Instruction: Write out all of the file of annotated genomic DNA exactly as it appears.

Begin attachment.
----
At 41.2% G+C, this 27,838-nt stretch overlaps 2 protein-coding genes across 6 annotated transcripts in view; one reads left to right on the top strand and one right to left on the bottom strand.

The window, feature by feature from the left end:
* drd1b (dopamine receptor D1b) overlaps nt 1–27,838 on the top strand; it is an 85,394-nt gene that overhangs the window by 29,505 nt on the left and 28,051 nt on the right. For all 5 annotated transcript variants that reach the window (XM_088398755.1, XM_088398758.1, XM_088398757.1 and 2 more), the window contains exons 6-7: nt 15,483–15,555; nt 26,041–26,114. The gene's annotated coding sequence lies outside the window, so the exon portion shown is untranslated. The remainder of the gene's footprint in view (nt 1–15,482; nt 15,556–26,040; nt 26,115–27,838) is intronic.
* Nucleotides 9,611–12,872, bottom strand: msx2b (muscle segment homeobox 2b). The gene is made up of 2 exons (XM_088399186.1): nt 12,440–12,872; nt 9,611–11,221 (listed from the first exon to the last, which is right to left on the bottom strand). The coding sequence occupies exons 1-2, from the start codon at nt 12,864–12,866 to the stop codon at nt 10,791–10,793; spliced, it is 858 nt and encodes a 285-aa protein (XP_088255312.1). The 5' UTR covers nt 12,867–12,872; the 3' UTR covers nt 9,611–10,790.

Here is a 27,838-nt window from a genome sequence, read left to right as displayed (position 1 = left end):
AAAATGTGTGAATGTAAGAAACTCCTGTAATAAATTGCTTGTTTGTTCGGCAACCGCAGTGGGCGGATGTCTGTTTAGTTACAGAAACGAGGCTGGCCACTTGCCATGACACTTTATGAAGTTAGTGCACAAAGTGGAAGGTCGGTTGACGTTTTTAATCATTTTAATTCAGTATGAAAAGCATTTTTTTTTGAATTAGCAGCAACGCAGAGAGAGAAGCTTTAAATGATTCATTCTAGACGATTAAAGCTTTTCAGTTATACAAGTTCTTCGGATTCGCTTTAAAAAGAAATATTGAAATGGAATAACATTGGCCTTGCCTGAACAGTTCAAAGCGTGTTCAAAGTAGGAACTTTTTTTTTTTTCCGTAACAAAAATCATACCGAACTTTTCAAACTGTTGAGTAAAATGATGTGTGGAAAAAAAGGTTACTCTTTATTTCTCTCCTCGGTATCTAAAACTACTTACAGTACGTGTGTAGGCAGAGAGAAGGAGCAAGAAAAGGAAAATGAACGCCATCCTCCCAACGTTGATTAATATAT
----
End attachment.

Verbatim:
At 41.2% G+C, this 27,838-nt stretch overlaps 2 protein-coding genes across 6 annotated transcripts in view; one reads left to right on the top strand and one right to left on the bottom strand.

The window, feature by feature from the left end:
* drd1b (dopamine receptor D1b) overlaps nt 1–27,838 on the top strand; it is an 85,394-nt gene that overhangs the window by 29,505 nt on the left and 28,051 nt on the right. For all 5 annotated transcript variants that reach the window (XM_088398755.1, XM_088398758.1, XM_088398757.1 and 2 more), the window contains exons 6-7: nt 15,483–15,555; nt 26,041–26,114. The gene's annotated coding sequence lies outside the window, so the exon portion shown is untranslated. The remainder of the gene's footprint in view (nt 1–15,482; nt 15,556–26,040; nt 26,115–27,838) is intronic.
* Nucleotides 9,611–12,872, bottom strand: msx2b (muscle segment homeobox 2b). The gene is made up of 2 exons (XM_088399186.1): nt 12,440–12,872; nt 9,611–11,221 (listed from the first exon to the last, which is right to left on the bottom strand). The coding sequence occupies exons 1-2, from the start codon at nt 12,864–12,866 to the stop codon at nt 10,791–10,793; spliced, it is 858 nt and encodes a 285-aa protein (XP_088255312.1). The 5' UTR covers nt 12,867–12,872; the 3' UTR covers nt 9,611–10,790.

Here is a 27,838-nt window from a genome sequence, read left to right as displayed (position 1 = left end):
AAAATGTGTGAATGTAAGAAACTCCTGTAATAAATTGCTTGTTTGTTCGGCAACCGCAGTGGGCGGATGTCTGTTTAGTTACAGAAACGAGGCTGGCCACTTGCCATGACACTTTATGAAGTTAGTGCACAAAGTGGAAGGTCGGTTGACGTTTTTAATCATTTTAATTCAGTATGAAAAGCATTTTTTTTTGAATTAGCAGCAACGCAGAGAGAGAAGCTTTAAATGATTCATTCTAGACGATTAAAGCTTTTCAGTTATACAAGTTCTTCGGATTCGCTTTAAAAAGAAATATTGAAATGGAATAACATTGGCCTTGCCTGAACAGTTCAAAGCGTGTTCAAAGTAGGAACTTTTTTTTTTTTCCGTAACAAAAATCATACCGAACTTTTCAAACTGTTGAGTAAAATGATGTGTGGAAAAAAAGGTTACTCTTTATTTCTCTCCTCGGTATCTAAAACTACTTACAGTACGTGTGTAGGCAGAGAGAAGGAGCAAGAAAAGGAAAATGAACGCCATCCTCCCAACGTTGATTAATATAT